Star-ratings reflect nothing but the reviewer’s ability to choose suitable books. Sometimes, genuinely good books (like David Copperfield or Liquid Gold) get one- or two-star reviews on this blog simply because I was reading them at the wrong time, in the wrong mood, or lacking the required background knowledge. How else could To Kill A Mockingbird and This is Not My Hat both get a four-star rating? Only in my eyes.
Recently, I’ve been returning from the library with some terrible book selections that I’ve been reluctant to review until now.
So forgive me for being harsh. I’ll keep this quick.
Ivory tower-dwellers might call this a thriller.
306 pages, ★★
“The Book Nobody Read? That book sounds so bad that I have to read it!”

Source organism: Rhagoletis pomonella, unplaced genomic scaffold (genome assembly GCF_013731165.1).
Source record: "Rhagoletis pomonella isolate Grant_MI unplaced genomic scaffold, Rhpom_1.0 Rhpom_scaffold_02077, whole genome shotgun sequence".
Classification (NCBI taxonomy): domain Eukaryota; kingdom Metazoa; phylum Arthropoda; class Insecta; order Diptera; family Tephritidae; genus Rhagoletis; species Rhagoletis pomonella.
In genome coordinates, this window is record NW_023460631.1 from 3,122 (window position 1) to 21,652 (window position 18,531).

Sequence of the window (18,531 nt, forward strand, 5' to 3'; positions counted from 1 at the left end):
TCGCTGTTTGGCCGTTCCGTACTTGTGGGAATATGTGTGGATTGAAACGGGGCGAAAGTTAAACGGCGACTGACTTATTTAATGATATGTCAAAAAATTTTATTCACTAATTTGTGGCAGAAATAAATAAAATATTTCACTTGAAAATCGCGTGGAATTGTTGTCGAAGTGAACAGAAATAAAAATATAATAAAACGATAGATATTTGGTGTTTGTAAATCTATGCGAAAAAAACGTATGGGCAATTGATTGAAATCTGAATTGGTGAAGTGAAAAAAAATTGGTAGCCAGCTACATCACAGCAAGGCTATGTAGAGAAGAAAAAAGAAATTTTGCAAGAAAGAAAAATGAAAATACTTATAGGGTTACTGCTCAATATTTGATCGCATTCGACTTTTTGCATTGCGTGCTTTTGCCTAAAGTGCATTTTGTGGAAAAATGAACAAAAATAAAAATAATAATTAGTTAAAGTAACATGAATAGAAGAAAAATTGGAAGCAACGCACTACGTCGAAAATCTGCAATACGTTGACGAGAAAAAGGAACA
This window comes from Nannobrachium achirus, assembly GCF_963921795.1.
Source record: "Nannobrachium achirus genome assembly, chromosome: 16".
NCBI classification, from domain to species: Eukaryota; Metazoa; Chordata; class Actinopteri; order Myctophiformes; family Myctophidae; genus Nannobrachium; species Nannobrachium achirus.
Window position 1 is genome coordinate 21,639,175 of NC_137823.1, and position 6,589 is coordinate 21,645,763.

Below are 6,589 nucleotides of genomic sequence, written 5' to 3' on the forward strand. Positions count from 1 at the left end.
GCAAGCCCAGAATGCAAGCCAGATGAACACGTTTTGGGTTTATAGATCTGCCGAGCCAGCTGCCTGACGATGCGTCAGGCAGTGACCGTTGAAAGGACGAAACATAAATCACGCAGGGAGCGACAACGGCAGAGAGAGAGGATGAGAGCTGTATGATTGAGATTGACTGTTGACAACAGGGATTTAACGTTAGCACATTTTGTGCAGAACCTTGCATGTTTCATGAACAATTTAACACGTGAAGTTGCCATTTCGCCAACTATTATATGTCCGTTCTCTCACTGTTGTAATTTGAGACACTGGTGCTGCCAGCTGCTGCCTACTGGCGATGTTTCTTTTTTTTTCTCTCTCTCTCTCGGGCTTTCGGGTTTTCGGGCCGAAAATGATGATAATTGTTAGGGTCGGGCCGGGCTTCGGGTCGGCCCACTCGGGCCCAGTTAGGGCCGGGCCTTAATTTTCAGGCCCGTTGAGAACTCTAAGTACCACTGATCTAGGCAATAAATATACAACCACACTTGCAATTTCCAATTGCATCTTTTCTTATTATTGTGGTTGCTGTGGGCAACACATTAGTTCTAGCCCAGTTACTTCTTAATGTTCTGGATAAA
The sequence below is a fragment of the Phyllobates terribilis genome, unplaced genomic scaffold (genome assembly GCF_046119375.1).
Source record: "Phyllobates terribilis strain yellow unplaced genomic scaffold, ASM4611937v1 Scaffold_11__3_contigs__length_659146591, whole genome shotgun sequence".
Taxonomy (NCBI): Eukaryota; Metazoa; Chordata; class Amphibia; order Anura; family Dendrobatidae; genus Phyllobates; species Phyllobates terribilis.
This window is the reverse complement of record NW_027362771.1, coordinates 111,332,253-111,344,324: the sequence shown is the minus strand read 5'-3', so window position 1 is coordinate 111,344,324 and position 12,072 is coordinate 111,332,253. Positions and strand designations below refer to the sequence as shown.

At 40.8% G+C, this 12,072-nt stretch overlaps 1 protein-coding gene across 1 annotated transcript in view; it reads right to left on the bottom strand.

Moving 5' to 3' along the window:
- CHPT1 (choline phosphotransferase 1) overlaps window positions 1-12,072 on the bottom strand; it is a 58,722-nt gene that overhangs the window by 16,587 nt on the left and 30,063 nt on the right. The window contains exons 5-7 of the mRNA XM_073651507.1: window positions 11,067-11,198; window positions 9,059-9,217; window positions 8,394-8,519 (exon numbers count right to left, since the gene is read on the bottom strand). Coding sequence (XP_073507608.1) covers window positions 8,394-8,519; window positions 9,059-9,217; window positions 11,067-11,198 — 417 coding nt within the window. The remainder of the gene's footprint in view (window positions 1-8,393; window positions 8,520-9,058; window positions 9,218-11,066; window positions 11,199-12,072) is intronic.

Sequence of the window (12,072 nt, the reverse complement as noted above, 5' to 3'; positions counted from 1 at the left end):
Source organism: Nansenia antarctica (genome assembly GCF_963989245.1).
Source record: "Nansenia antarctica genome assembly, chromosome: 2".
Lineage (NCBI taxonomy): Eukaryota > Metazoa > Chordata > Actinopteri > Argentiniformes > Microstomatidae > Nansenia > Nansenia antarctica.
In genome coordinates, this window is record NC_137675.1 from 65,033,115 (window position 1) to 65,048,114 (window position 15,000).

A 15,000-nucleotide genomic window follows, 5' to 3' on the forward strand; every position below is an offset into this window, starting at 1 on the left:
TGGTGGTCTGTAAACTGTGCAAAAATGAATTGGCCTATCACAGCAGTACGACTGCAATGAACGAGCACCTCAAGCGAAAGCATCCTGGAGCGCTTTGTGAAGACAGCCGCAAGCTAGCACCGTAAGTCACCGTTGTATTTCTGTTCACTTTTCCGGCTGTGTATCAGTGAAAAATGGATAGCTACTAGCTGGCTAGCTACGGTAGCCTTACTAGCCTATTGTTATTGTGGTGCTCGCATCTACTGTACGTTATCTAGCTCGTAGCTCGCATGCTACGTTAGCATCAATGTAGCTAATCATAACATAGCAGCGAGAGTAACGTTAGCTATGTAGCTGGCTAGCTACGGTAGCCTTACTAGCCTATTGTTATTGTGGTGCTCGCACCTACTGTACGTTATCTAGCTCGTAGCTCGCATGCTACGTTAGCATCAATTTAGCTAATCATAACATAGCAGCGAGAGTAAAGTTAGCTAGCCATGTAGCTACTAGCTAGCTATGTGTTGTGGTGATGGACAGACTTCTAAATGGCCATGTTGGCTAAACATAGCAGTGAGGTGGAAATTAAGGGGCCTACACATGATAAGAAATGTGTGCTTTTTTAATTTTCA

That was my regrettable train of thought in the library. I have a juvenile tendency to contradict warning signs, not to mention a particular weakness for cacti labelled “do not touch”. This book wasn’t painful, but reading it was a waste of my time. Two stars from me.
The Book Nobody Read starts as a true crime thriller. The Second Edition of De Revolutionibus (that’s another book that nobody read) has been stolen and a judge is trying to determine whether this crime constitutes a misdemeanour or a felony.
The thrill stops there. This book then turns into the chronicles of an academic’s pursuit of Copernicus, of his character (“did he like wine or beer?”) and of his rival theorists (Kepler’s adorable spirograph-style solar system, called a Lenten Pretzel, for example). Aside from the giddying pictures, my interest quickly evaporated.
What did I learn? I learned that Copernicus was involved in the coining of the word ‘butter’. And I learned never to waste my time reading unsuitable books. ★★